The study, undertaken by University of Buffalo (UB) public health researchers, is the first on the relationship between fruit and vegetable consumption and smoking cessation.
The researchers surveyed 1,000 smokers aged 25 and older from around the country, using random-digit dialing telephone interviews, the journal Nicotine and Tobacco Research reported.
They followed up with the respondents 14 months later, asking them if they had abstained from tobacco use during the previous month, according to a university statement.
"Other studies have taken a snapshot approach, asking smokers and non-smokers about their diets," said Gary A. Giovino, Buffalo head of the department of community health and health behaviour.
"What we didn't know was whether recent quitters increased their fruit and vegetable consumption or if smokers who ate more fruits and vegetables were more likely to quit," added Giovino.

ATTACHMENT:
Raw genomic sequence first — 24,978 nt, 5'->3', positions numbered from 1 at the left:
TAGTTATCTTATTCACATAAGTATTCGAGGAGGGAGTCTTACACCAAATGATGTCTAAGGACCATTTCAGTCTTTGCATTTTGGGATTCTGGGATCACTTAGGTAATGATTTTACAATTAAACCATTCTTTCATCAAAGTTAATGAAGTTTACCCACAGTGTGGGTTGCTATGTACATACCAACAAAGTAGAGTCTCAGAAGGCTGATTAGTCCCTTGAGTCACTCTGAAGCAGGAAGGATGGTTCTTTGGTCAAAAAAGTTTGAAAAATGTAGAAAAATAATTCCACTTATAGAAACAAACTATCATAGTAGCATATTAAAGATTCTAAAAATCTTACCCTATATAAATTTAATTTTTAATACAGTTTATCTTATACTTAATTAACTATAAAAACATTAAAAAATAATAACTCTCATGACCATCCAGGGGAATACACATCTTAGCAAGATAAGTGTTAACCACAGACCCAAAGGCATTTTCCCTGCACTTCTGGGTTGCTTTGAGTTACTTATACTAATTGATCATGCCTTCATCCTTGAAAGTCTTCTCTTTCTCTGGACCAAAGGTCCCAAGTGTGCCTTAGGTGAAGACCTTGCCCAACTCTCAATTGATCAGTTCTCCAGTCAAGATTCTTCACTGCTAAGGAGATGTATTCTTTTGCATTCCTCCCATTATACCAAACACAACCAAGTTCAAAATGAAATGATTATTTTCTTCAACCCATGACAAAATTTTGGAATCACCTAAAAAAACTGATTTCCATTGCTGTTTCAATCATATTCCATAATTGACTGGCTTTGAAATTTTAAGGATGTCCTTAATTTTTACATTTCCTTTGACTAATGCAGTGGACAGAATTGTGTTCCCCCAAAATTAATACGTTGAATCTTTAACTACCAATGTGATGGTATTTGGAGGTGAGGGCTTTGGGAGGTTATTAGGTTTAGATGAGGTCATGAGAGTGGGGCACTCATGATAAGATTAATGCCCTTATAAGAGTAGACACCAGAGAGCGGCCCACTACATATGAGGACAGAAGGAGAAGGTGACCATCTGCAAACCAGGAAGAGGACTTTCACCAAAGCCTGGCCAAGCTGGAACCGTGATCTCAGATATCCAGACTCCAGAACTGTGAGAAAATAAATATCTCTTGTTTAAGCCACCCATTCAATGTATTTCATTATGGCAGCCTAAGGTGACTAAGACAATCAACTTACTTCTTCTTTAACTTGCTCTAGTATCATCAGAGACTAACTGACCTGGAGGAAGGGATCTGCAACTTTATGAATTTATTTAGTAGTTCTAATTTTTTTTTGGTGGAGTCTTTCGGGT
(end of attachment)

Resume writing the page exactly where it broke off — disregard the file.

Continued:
The UB study found that smokers who consumed the most fruit and vegetables were three times more likely to be tobacco-free for at least 30 days at follow-up 14 months later than those consuming the lowest amount of fruits and vegetables.
These findings persisted even when adjustments were made to take into account age, gender, race / ethnicity, education, household income and health orientation.
"We may have identified a new tool that can help people quit smoking," said Jeffrey P. Haibach, study co-author and graduate research assistant in Giovino's department.